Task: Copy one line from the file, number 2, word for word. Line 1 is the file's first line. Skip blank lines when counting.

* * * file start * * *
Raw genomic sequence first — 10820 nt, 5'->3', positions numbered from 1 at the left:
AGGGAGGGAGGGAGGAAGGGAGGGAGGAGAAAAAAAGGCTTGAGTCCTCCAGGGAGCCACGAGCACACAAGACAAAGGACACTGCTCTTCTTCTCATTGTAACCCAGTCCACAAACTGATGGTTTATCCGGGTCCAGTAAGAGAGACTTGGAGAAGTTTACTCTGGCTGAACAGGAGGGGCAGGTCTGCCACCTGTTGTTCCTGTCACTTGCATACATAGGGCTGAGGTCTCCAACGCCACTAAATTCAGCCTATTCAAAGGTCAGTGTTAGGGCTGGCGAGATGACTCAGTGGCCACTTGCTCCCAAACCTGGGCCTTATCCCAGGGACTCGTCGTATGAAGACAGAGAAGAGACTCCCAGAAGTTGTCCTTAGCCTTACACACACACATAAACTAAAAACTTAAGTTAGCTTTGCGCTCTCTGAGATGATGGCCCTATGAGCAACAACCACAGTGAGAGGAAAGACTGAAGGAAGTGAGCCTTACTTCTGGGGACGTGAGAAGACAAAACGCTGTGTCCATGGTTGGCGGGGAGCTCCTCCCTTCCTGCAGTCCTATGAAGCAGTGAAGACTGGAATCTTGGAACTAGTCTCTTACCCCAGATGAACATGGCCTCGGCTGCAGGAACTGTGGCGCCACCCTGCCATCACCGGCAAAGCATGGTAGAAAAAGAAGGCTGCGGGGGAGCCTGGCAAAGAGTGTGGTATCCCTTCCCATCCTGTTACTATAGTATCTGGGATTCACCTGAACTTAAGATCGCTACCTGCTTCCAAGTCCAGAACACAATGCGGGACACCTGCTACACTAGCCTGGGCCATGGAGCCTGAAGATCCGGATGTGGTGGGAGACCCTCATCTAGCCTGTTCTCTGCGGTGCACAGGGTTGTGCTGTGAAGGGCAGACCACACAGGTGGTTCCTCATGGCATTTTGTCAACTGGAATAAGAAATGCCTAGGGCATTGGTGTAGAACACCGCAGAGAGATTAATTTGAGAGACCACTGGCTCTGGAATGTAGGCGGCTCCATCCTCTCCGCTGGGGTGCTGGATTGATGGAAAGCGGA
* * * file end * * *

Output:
AGGGAGGGAGGGAGGAAGGGAGGGAGGAGAAAAAAAGGCTTGAGTCCTCCAGGGAGCCACGAGCACACAAGACAAAGGACACTGCTCTTCTTCTCATTGTAACCCAGTCCACAAACTGATGGTTTATCCGGGTCCAGTAAGAGAGACTTGGAGAAGTTTACTCTGGCTGAACAGGAGGGGCAGGTCTGCCACCTGTTGTTCCTGTCACTTGCATACATAGGGCTGAGGTCTCCAACGCCACTAAATTCAGCCTATTCAAAGGTCAGTGTTAGGGCTGGCGAGATGACTCAGTGGCCACTTGCTCCCAAACCTGGGCCTTATCCCAGGGACTCGTCGTATGAAGACAGAGAAGAGACTCCCAGAAGTTGTCCTTAGCCTTACACACACACATAAACTAAAAACTTAAGTTAGCTTTGCGCTCTCTGAGATGATGGCCCTATGAGCAACAACCACAGTGAGAGGAAAGACTGAAGGAAGTGAGCCTTACTTCTGGGGACGTGAGAAGACAAAACGCTGTGTCCATGGTTGGCGGGGAGCTCCTCCCTTCCTGCAGTCCTATGAAGCAGTGAAGACTGGAATCTTGGAACTAGTCTCTTACCCCAGATGAACATGGCCTCGGCTGCAGGAACTGTGGCGCCACCCTGCCATCACCGGCAAAGCATGGTAGAAAAAGAAGGCTGCGGGGGAGCCTGGCAAAGAGTGTGGTATCCCTTCCCATCCTGTTACTATAGTATCTGGGATTCACCTGAACTTAAGATCGCTACCTGCTTCCAAGTCCAGAACACAATGCGGGACACCTGCTACACTAGCCTGGGCCATGGAGCCTGAAGATCCGGATGTGGTGGGAGACCCTCATCTAGCCTGTTCTCTGCGGTGCACAGGGTTGTGCTGTGAAGGGCAGACCACACAGGTGGTTCCTCATGGCATTTTGTCAACTGGAATAAGAAATGCCTAGGGCATTGGTGTAGAACACCGCAGAGAGATTAATTTGAGAGACCACTGGCTCTGGAATGTAGGCGGCTCCATCCTCTCCGCTGGGGTGCTGGATTGATGGAAAGCGGA